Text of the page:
There were comments about placing responsibility for climate change elsewhere, rather than squarely on us: why ask China to change, when we're caused most of the havoc? What's the chance that Americans want to give up their toys to fight climate change? Later a student from Saudi Arabia said that he'd come to see what Americans are thinking about climate change — so the international angle was represented — but we could pursue that more another time.

There was a significant discussion about the role of education (in the interest of making our world more sustainable, and to increase awareness of the issue of climate change). Talk of

  • ECOS (Ecologically Concerned Organization of Students) on campus, relatively quiet at the moment.
  • Finding ways to make our campus more sustainable, and better climate stewards.
  • What resources educators would need to stay current, and fact-based?
  • One said that educators need to talk to students at their level — keep the vocabulary off all the science (but give some sense of the impacts).
  • Observations were made about the encouraging improvements in the public's concern about climate change.
  • How best to promote activism on campus. One astute student informed us that we've got to put events out under students' noses — "it's not like we'll go searching for things to do — we've got enough; but if we happen upon something…."
  • How do we keep organizations going (e.g. ECOS)? People with energy get them going, and then leave — and the energy dies. How can we sustain these organizations concerned with sustainability? Get people to commit to helping even after they leave campus? Miriam made sure that we recognized the power of ECOS, and other student led groups. Without ECOS NKU probably wouldn't have the nice recycling emphasis which it now has.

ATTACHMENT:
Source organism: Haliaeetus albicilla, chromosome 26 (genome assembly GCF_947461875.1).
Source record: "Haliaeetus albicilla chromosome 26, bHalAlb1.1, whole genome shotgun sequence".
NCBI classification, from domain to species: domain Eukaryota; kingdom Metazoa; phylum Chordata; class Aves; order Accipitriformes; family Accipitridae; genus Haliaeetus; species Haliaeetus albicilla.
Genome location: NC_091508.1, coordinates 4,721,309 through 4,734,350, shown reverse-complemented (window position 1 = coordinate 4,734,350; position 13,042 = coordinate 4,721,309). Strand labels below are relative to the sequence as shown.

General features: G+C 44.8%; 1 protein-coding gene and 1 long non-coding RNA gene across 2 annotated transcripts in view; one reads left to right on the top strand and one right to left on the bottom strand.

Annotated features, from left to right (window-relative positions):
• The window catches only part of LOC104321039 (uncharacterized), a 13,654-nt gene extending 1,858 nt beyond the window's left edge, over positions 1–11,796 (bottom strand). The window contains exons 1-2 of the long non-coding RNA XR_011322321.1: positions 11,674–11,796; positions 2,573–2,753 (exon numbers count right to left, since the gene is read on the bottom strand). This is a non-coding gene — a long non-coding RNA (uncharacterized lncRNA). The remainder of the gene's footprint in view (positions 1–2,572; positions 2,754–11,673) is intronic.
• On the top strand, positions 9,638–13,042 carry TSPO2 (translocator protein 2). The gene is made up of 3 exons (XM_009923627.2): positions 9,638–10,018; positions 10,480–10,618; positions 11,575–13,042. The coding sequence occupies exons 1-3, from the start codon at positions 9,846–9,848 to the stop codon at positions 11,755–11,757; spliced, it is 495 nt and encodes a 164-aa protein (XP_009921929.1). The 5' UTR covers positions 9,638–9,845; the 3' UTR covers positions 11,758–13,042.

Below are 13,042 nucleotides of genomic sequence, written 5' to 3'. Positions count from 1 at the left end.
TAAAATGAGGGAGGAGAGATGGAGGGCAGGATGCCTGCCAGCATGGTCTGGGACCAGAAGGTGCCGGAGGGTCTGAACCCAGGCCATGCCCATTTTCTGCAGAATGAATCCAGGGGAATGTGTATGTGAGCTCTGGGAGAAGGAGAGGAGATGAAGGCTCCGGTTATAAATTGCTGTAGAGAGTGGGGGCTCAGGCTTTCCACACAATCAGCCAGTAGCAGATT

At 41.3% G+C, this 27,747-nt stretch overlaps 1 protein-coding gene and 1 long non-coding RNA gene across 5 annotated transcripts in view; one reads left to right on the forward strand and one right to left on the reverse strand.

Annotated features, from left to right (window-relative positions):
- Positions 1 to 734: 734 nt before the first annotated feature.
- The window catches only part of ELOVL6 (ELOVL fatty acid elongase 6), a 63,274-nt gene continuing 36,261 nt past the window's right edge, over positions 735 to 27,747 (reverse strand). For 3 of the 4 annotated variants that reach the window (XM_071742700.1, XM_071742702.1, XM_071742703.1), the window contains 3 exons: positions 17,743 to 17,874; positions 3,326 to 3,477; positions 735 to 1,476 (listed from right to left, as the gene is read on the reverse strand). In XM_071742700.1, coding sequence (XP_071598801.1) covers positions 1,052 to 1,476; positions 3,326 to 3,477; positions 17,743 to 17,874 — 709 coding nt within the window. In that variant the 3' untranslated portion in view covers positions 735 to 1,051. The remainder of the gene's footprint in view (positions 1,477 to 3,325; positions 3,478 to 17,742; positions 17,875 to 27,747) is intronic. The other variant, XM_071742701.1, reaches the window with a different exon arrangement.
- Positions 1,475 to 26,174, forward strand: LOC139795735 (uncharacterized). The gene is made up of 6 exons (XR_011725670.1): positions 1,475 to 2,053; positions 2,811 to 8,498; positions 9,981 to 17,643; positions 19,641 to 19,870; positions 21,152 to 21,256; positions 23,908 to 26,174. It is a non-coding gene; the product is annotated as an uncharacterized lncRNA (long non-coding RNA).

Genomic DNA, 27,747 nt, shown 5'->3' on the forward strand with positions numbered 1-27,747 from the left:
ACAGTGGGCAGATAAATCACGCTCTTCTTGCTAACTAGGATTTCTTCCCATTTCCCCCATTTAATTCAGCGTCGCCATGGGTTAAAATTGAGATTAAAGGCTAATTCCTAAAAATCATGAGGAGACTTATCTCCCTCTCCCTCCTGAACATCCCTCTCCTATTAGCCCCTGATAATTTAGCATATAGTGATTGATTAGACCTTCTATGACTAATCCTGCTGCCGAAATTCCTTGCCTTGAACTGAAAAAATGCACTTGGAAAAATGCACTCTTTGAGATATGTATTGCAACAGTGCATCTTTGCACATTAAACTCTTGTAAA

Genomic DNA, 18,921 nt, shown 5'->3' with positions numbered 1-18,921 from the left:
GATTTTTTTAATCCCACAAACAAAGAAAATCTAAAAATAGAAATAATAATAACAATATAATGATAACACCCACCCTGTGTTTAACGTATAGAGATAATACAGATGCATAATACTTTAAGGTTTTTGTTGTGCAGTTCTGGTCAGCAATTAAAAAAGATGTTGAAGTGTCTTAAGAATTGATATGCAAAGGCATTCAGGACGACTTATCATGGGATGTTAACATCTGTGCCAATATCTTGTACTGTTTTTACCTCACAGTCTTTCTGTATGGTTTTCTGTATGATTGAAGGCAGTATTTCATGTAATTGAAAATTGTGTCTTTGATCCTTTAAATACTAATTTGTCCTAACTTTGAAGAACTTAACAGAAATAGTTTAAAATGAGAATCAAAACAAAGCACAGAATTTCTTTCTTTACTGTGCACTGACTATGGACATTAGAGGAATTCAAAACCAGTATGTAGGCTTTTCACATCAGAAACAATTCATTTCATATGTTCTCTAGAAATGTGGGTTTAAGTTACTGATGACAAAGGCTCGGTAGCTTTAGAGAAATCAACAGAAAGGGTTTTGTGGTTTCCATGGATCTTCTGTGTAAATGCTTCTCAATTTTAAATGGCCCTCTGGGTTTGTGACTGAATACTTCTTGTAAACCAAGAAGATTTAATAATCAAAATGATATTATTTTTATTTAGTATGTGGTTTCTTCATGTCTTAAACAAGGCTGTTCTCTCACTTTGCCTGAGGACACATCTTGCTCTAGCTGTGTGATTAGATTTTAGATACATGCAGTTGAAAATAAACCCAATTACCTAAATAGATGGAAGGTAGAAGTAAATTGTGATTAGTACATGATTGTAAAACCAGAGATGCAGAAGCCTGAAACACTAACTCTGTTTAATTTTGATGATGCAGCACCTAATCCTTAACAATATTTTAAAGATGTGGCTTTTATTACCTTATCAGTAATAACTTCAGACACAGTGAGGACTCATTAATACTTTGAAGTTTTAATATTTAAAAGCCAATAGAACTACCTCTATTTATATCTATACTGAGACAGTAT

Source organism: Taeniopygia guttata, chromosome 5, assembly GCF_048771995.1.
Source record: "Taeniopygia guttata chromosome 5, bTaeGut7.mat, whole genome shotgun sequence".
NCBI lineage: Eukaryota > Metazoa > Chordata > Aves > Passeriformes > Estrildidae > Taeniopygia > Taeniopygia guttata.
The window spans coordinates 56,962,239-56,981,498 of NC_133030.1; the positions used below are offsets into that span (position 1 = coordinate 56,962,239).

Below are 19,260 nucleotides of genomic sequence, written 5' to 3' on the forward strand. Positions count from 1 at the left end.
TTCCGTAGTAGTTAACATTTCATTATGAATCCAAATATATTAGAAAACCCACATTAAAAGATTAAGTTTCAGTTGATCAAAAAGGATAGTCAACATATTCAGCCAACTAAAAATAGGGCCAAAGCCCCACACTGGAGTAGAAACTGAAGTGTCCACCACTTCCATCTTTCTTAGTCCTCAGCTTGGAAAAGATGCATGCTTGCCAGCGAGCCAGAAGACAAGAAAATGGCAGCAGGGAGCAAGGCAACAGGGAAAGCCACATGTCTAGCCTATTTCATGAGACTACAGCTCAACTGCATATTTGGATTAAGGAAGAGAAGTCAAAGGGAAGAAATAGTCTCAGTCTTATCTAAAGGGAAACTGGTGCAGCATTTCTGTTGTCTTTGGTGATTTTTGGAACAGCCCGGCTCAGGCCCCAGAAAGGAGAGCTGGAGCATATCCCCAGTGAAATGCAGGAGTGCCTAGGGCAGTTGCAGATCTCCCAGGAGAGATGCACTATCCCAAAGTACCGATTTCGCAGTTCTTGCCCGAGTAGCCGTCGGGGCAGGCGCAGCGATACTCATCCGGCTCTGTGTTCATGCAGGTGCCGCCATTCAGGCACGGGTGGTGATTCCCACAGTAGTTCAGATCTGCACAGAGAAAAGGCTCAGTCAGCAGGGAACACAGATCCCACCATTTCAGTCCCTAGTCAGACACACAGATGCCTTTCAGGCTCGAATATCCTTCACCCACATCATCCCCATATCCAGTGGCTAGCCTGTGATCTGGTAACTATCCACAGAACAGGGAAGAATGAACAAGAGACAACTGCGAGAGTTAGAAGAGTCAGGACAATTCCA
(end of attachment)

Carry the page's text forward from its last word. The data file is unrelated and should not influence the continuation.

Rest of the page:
• Madhura emphasized the role that the battle against climate change would play in many fields, including economics, engineering, math-fields, etc. It's important "transdisciplinarily".

One student indicated that it was difficult to find time in one's busy life to think about climate change. Others said it's not on the radar.

One thing that popped up was some of the standard vocabulary of climate change: so there were nods to

  • sustainability,
  • the anthropocene, and a
  • post-carbon world (in particular, Rhonda's English class is reading from The Post Carbon Reader: Managing the 21st Century's Sustainability Crises).

There was talk of "ecophobia", and the gloom and doom which is frequent at discussions of climate change. But solutions, too, figured into the discussion. There was talk of

  • hybrid cars,
  • carbon sequestration (by forests, say), and — gasp! —
  • voting.

In a final bit of discussion we talked of Keystone, which one of the students brought up. The Senate just voted today to authorize its construction (with an expected Presidential veto). What did we think would be the consequences? Folks seemed to think that the oil will get out anyway, but perhaps by more dangerous means (e.g. trucks, trains). Bill observed that some of those trains — "ticking time bombs, he called them — travel right through Cincinnati; he added further that one of the major impediments is economics, at the moment — the low price of oil makes focus on those dirty oils, difficult to ship, less likely.